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How to Remove a Chain Link Fence

How to Remove a Chain Link Fence

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According to the poet Robert Frost, “Good fences make good neighbors.”

But not all fences are created equally.

While a chain link fence is utilitarian and sturdy, it is not the most aesthetically pleasing fence type. Joe Raboine, Director of Belgard Residential Hardscapes, advises,

“Though chain link is a cheap way of fencing in a yard, it may clash with the style of your home and doesn’t quite cut it as privacy fencing or a noise barrier.”

Chain links fences degrade over time. An old deteriorating chain link fence can be a safety hazard to pets, children, and others.

If you have an old or unsightly chain link fence, it might be time to replace it with a “good fence.” An upgrade to a wooden, wrought iron, or vinyl fence might be just what you need to improve the look of your outdoor living space.

But first, you need to take out your old fence. Removing a chain link fence is a fairly straightforward process. By doing it yourself, you can save money on fence replacement. Fence removal can cost from $3 to $5 per linear foot, so this can be significant cost savings if you have a long length of fence to get rid of.

Before removing the fence along your property line, make sure the fence is indeed yours. Double check your property lines and talk with your neighbor to confirm the fence belongs to you. Even if the fence is on your land, you might want to give your neighbor a head up that the fence will be coming down. This is especially important if you will not be replacing your chain link fence with a new fence; your neighbor will have time to put up a new barrier if they need one for a pet or small children.

Learn DIY tips to learn how to remove a chain link at your house.

Tools Needed for Chain Link Fence Removal

  • Work gloves
  • Safety goggles
  • Long sleeve shirt
  • Work pants
  • Fence pliers
  • Wrench
  • Bolt or wire cutter
  • Bungie cords
  • Twine tie
  • Spade shovel

Safety Considerations

The ends of a cut chain link fence can be sharp and dangerous. If you are snipping the fence, there could be metal pieces flying around. Wear safety glasses, a long-sleeved shirt and long pants, and work gloves.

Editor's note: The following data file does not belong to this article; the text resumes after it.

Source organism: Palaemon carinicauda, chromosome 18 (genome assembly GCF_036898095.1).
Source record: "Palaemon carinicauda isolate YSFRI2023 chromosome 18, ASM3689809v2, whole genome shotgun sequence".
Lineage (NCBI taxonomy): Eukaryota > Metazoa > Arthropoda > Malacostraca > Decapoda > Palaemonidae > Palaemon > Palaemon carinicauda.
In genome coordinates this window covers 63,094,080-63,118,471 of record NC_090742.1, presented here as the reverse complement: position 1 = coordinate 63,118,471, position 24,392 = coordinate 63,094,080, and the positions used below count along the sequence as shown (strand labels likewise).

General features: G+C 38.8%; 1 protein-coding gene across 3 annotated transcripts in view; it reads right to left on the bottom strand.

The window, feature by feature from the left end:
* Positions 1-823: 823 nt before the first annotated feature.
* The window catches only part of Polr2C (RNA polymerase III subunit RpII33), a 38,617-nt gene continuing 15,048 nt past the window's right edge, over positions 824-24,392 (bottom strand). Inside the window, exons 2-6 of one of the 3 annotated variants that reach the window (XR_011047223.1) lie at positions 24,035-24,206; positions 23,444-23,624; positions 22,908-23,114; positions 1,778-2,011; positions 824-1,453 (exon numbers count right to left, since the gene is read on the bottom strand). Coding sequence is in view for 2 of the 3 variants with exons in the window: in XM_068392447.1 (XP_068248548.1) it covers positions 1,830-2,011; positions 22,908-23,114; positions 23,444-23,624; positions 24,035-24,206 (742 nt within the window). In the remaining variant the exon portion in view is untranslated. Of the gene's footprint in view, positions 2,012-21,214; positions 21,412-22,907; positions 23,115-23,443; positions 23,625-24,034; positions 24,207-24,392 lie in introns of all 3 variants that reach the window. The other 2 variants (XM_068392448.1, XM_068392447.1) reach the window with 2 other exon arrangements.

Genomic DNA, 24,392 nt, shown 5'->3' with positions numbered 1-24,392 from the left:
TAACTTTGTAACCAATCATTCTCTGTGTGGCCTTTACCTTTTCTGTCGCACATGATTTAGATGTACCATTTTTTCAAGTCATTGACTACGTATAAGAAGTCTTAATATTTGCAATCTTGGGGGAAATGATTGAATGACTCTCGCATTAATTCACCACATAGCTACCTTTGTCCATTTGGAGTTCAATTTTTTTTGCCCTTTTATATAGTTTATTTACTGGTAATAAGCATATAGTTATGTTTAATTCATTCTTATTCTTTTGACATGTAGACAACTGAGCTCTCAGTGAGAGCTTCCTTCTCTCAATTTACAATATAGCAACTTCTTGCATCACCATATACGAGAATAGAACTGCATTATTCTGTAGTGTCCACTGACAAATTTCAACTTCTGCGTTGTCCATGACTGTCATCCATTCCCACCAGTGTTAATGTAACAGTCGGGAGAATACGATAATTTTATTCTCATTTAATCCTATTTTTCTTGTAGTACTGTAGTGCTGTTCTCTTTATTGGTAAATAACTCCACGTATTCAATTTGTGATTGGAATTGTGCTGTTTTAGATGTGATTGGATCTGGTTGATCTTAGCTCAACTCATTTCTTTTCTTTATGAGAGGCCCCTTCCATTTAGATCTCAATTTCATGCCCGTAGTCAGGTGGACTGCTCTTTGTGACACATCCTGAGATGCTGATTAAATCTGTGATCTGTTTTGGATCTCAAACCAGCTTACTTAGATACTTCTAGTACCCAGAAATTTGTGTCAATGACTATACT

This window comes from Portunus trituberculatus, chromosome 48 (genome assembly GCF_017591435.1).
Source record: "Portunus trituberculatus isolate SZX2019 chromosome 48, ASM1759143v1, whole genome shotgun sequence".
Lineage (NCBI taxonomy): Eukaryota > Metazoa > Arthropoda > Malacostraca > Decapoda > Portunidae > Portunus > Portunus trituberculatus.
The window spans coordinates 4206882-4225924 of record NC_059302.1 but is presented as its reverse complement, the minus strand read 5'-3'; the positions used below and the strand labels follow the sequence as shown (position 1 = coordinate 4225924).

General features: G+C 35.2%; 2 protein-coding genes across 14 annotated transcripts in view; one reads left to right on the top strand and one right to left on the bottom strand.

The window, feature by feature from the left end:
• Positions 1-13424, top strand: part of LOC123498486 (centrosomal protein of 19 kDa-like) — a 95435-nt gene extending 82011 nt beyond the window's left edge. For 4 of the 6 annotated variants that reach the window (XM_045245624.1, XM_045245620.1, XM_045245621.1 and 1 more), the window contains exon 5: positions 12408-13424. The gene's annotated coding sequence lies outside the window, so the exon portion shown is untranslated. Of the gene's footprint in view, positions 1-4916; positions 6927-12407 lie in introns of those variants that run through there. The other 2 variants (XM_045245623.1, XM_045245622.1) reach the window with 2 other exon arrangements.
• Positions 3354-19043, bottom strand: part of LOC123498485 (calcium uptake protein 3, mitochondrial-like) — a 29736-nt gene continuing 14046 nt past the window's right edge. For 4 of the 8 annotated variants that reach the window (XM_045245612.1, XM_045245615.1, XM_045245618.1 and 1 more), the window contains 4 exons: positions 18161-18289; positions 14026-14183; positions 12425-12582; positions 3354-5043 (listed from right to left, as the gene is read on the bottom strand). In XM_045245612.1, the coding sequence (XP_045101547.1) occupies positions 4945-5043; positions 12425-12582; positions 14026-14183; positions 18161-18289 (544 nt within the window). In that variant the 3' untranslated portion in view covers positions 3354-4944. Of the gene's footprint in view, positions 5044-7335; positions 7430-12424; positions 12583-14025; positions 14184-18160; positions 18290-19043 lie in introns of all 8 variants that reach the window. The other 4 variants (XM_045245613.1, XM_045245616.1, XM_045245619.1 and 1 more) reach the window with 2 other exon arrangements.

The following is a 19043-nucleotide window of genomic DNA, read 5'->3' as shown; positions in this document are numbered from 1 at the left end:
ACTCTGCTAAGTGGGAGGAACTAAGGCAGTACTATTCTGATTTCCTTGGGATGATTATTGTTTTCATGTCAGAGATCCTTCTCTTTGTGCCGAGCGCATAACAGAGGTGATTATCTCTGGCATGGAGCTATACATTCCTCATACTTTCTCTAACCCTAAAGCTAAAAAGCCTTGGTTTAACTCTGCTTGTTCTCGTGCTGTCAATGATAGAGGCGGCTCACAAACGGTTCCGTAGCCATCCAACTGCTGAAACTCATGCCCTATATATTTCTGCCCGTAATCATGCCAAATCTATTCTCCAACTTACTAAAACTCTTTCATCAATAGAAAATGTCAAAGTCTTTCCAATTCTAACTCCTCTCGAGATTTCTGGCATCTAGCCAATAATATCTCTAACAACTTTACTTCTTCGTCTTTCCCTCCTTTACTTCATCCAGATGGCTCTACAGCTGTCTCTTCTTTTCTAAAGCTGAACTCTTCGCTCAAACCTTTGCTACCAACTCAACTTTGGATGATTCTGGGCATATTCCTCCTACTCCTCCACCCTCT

Preparation for DIY Fence Removal

Remove Vegetation in the Yard

First, remove or dig out any plants or vegetation along the fence. This is important to do before working on the fence, especially if you have vines clinging to the fencing. Use a trimmer to cut grass close to the fence. Pull weeds from the area. Doing this makes it easier to tackle the fence removal. You will need enough space on one side of the fence to lay it down once it has been removed in order to roll it up for disposal.

Chain Link Fence Removal

Step 1: Remove clamps from corner post

Remove the clamps from one of the corner or end posts one end at a time. The fence is usually attached to the fence post with brackets secured with a nut and bolt. Loosen the bolt and remove the bracket. If there is a tension bar which runs vertically along the edge of the fencing, take it out it by weaving it out of the chain links and set it aside.

Step 2: Cut fence ties and detach the chain link

Next, cut the wire fence ties or metal strapping that holds the chain link fence to the top rail. A small sharp bolt cutter or wire cutter works well for this. You don’t have to fully remove the ties. You can simply bend the wire ties back. Cutting the fence ties will result in lots of sharp metal points, so be sure to wear work gloves during your fence removal.

A long fence section will need to be removed in sections so that it is manageable during disposal. In general, you’ll want to cut the fence every 20 feet or less to keep the sections small enough to work with. At the end of the section you’re working on, cut the chain link down vertically. Slide the top rail out of the top of the chain link fence. Lay the fence section down on the ground and roll into a tight cylindrical roll. Secure with wire or tie at the top and bottom to keep it from unrolling during disposal. If the space around the fence is tight, you may have to roll the fence as you remove it instead of laying it down. As you remove the fencing, secure it with bungie cords to keep it from unraveling as you work.